I’m wrestling with life, instead of finding the life that’s in Jesus.

You know, when we’re completely devoted to God, we have the mindset of a doting servant.  It makes our hearts happy to give ourselves to him in service, because he is everything.  It’s not about us, and our efforts. 

It’s about his glory.

It’s so crazy.  We miss the jaw-dropping splendor of God, because we’re too busy trying to put our own sparkle on. 

Our job is to put God’s sparkle on.  Period.  The only way we are to shine is as God’s creation, and as Christ shines through us.

And I have one more thing to say about having a heart that’s devoted to God.  The literal translation of the word, “inwardly” in Romans 2:29 is “secretly.”  We’re to be devoted to God in a hidden way, not in a way to be seen by others.  It’s a special intimacy, just between God and us.

That’s not that we’re to keep our mouth closed about our faith.  The Bible is clear that we must speak out the truth, and be bold.  

But it has to start with something that feels like a private worship closet experience, free from distractions and temptations, so we can SEE Jesus better.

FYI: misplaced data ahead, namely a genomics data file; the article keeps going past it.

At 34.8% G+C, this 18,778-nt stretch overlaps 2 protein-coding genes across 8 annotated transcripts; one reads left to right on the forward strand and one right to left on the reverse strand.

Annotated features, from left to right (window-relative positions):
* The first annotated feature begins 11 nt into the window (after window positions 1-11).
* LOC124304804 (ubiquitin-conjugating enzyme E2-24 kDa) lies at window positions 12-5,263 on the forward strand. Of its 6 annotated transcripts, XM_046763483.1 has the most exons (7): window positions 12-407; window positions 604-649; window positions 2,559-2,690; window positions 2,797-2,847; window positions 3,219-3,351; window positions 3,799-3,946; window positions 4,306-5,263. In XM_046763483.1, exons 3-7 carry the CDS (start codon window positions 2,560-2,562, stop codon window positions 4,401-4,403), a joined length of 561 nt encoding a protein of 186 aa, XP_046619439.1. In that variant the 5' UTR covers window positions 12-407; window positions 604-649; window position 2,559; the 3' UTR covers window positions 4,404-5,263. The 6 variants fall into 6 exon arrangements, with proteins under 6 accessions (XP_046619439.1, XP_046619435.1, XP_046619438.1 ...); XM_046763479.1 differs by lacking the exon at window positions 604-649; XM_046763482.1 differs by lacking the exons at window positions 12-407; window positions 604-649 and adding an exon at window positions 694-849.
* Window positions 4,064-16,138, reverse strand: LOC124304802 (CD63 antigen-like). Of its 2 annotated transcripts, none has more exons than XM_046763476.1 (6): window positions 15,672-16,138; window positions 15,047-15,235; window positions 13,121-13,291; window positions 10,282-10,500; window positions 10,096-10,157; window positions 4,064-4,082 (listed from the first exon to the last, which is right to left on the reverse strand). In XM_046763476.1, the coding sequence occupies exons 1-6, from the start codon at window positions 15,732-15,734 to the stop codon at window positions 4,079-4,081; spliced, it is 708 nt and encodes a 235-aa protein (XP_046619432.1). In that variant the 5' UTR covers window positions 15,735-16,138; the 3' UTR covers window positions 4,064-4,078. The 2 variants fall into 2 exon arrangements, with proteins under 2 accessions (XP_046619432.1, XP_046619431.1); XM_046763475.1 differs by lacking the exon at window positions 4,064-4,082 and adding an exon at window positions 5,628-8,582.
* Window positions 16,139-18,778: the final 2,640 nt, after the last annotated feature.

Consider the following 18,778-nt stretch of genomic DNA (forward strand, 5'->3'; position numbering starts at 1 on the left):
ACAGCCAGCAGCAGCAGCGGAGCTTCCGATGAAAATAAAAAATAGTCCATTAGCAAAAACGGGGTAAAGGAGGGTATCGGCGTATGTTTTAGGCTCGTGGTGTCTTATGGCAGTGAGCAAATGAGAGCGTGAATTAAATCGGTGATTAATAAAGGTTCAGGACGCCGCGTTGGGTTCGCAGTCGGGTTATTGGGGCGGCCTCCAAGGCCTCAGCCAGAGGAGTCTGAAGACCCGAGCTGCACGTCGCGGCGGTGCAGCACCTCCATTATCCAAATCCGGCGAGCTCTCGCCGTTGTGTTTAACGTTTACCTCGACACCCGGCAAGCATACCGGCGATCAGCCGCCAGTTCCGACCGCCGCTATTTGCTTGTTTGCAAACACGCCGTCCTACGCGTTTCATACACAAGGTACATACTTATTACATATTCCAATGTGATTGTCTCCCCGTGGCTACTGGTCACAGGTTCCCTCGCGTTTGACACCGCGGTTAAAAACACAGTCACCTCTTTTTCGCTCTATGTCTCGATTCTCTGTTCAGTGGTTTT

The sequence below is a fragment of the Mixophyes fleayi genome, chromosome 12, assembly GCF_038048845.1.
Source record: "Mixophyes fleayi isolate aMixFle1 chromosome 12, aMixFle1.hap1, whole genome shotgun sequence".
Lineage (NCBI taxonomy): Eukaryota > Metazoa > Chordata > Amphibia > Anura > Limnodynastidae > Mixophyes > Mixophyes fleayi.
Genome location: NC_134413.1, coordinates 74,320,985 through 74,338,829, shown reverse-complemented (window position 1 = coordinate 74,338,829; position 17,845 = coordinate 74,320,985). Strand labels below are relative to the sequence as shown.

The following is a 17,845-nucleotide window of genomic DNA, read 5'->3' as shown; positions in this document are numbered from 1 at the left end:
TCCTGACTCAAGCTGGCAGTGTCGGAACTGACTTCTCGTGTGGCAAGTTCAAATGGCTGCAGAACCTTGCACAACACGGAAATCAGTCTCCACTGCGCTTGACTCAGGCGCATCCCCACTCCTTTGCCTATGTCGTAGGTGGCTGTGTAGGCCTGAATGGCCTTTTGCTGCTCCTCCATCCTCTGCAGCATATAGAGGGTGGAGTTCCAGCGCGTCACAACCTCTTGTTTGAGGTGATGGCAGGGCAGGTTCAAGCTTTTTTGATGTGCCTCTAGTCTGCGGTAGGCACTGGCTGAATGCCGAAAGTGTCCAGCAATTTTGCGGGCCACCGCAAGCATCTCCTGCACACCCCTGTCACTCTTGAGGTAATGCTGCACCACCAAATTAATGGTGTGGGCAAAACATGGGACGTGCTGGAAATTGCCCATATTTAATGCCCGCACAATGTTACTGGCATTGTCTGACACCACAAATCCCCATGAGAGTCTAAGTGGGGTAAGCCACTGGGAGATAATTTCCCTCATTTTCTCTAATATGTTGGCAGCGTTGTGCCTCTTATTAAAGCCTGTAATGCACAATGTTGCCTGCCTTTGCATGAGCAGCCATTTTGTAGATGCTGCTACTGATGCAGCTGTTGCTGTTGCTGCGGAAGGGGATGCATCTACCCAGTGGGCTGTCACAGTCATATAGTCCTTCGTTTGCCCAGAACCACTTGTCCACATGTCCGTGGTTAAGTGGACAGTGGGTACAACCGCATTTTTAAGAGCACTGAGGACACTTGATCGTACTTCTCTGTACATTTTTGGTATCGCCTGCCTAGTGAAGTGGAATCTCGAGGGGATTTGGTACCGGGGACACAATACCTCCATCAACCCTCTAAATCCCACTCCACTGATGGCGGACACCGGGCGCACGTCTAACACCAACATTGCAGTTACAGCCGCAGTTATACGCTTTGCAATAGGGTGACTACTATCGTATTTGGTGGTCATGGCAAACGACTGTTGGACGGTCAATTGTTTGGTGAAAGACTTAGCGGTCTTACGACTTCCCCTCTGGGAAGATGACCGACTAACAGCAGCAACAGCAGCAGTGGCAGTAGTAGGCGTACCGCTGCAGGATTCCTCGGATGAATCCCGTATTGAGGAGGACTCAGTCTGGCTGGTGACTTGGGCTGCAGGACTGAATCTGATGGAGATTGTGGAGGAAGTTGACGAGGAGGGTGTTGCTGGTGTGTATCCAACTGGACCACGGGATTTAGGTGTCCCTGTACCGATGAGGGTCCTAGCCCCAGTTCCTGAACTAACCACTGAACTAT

We find Jesus when we take our eyes off of ourselves.

Here’s my prayer for today:  Father, I am your servant.  I go to the hidden place and worship, where it’s just me bowing at your feet. I take off every bit of the crown I’ve been creating for myself.  Instead, I want my actions to polish your beautiful crown.  Let all my joy be in loving you and serving you.  Let me hear Christ’s voice, and not the other loud insistant voices.  Let me find the power of the resurrection life that can transform the impossible situations.  Let me have hope, instead of gloom and doom. Thank you for every way you have blessed me, guided me, and taught me all through my life.  In Jesus name, Amen.

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Filed under John, Red Letter, Servanthood, Surrender

On Testimonies, Conflict and Quietness

“If I testify about Myself, My testimony is not valid.  There is another who testifies about Me, and I know that His testimony about Me is valid. You have sent to John and he has testified to the truth.  . .  But I have testimony more substantial than that of John. For the works that the Father has given Me to accomplish—the very works I am doing—testify about Me that the Father has sent Me.  And the Father who sent Me has Himself testified about Me.” (John 5:31-37a)

My goal this week is for my mind and my mouth to be quiet.  That means I’m reminding myself over and over, “I don’t know better.”  I’m doing this because I can be like an editor with a red pen, always looking to correct, tweak, or  improve. It sounds useful, but it can hinder my relationship with others.  They need to be respected and encouraged.  Instead, I unconsciously feed my motivation to come out on top.